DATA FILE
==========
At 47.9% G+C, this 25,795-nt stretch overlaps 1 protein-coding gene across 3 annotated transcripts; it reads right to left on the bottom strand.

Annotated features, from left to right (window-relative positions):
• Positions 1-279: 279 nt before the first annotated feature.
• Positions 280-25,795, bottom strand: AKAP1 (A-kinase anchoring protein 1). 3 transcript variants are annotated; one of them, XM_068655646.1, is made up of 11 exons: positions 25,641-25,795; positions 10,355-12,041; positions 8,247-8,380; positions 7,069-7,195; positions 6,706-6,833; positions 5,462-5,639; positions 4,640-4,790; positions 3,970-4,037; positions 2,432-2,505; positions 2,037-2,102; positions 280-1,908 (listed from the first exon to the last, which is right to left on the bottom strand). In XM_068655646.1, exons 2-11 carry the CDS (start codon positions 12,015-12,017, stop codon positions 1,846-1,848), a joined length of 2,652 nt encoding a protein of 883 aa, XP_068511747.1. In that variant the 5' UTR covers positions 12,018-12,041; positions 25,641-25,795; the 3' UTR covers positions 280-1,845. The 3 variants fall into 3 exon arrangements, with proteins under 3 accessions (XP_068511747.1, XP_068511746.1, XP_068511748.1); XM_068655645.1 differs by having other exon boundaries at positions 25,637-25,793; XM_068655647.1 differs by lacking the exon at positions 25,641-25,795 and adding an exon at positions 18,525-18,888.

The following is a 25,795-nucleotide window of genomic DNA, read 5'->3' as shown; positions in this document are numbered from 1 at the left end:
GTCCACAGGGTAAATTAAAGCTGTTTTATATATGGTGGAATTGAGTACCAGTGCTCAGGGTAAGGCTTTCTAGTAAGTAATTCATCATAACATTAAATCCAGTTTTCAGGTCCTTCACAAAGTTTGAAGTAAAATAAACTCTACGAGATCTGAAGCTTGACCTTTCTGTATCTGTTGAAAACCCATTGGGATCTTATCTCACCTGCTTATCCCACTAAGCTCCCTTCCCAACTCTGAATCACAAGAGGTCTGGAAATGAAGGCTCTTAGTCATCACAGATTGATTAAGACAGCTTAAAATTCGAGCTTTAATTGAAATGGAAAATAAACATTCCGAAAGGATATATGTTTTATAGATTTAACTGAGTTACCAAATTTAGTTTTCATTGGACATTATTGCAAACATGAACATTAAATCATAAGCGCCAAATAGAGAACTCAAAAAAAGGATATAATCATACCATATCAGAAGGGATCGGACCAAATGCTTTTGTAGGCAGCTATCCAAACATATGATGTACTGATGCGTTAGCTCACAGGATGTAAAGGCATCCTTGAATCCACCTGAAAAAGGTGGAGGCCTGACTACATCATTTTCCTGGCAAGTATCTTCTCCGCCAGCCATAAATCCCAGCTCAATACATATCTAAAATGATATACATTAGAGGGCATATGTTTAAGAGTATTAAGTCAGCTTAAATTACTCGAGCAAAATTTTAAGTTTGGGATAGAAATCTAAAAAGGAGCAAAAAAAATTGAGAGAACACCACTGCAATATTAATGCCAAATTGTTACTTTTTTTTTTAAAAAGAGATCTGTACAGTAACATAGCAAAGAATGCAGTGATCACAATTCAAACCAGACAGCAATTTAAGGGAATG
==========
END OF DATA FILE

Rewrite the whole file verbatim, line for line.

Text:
At 47.9% G+C, this 25,795-nt stretch overlaps 1 protein-coding gene across 3 annotated transcripts; it reads right to left on the bottom strand.

Annotated features, from left to right (window-relative positions):
• Positions 1-279: 279 nt before the first annotated feature.
• Positions 280-25,795, bottom strand: AKAP1 (A-kinase anchoring protein 1). 3 transcript variants are annotated; one of them, XM_068655646.1, is made up of 11 exons: positions 25,641-25,795; positions 10,355-12,041; positions 8,247-8,380; positions 7,069-7,195; positions 6,706-6,833; positions 5,462-5,639; positions 4,640-4,790; positions 3,970-4,037; positions 2,432-2,505; positions 2,037-2,102; positions 280-1,908 (listed from the first exon to the last, which is right to left on the bottom strand). In XM_068655646.1, exons 2-11 carry the CDS (start codon positions 12,015-12,017, stop codon positions 1,846-1,848), a joined length of 2,652 nt encoding a protein of 883 aa, XP_068511747.1. In that variant the 5' UTR covers positions 12,018-12,041; positions 25,641-25,795; the 3' UTR covers positions 280-1,845. The 3 variants fall into 3 exon arrangements, with proteins under 3 accessions (XP_068511747.1, XP_068511746.1, XP_068511748.1); XM_068655645.1 differs by having other exon boundaries at positions 25,637-25,793; XM_068655647.1 differs by lacking the exon at positions 25,641-25,795 and adding an exon at positions 18,525-18,888.

The following is a 25,795-nucleotide window of genomic DNA, read 5'->3' as shown; positions in this document are numbered from 1 at the left end:
GTCCACAGGGTAAATTAAAGCTGTTTTATATATGGTGGAATTGAGTACCAGTGCTCAGGGTAAGGCTTTCTAGTAAGTAATTCATCATAACATTAAATCCAGTTTTCAGGTCCTTCACAAAGTTTGAAGTAAAATAAACTCTACGAGATCTGAAGCTTGACCTTTCTGTATCTGTTGAAAACCCATTGGGATCTTATCTCACCTGCTTATCCCACTAAGCTCCCTTCCCAACTCTGAATCACAAGAGGTCTGGAAATGAAGGCTCTTAGTCATCACAGATTGATTAAGACAGCTTAAAATTCGAGCTTTAATTGAAATGGAAAATAAACATTCCGAAAGGATATATGTTTTATAGATTTAACTGAGTTACCAAATTTAGTTTTCATTGGACATTATTGCAAACATGAACATTAAATCATAAGCGCCAAATAGAGAACTCAAAAAAAGGATATAATCATACCATATCAGAAGGGATCGGACCAAATGCTTTTGTAGGCAGCTATCCAAACATATGATGTACTGATGCGTTAGCTCACAGGATGTAAAGGCATCCTTGAATCCACCTGAAAAAGGTGGAGGCCTGACTACATCATTTTCCTGGCAAGTATCTTCTCCGCCAGCCATAAATCCCAGCTCAATACATATCTAAAATGATATACATTAGAGGGCATATGTTTAAGAGTATTAAGTCAGCTTAAATTACTCGAGCAAAATTTTAAGTTTGGGATAGAAATCTAAAAAGGAGCAAAAAAAATTGAGAGAACACCACTGCAATATTAATGCCAAATTGTTACTTTTTTTTTTAAAAAGAGATCTGTACAGTAACATAGCAAAGAATGCAGTGATCACAATTCAAACCAGACAGCAATTTAAGGGAATG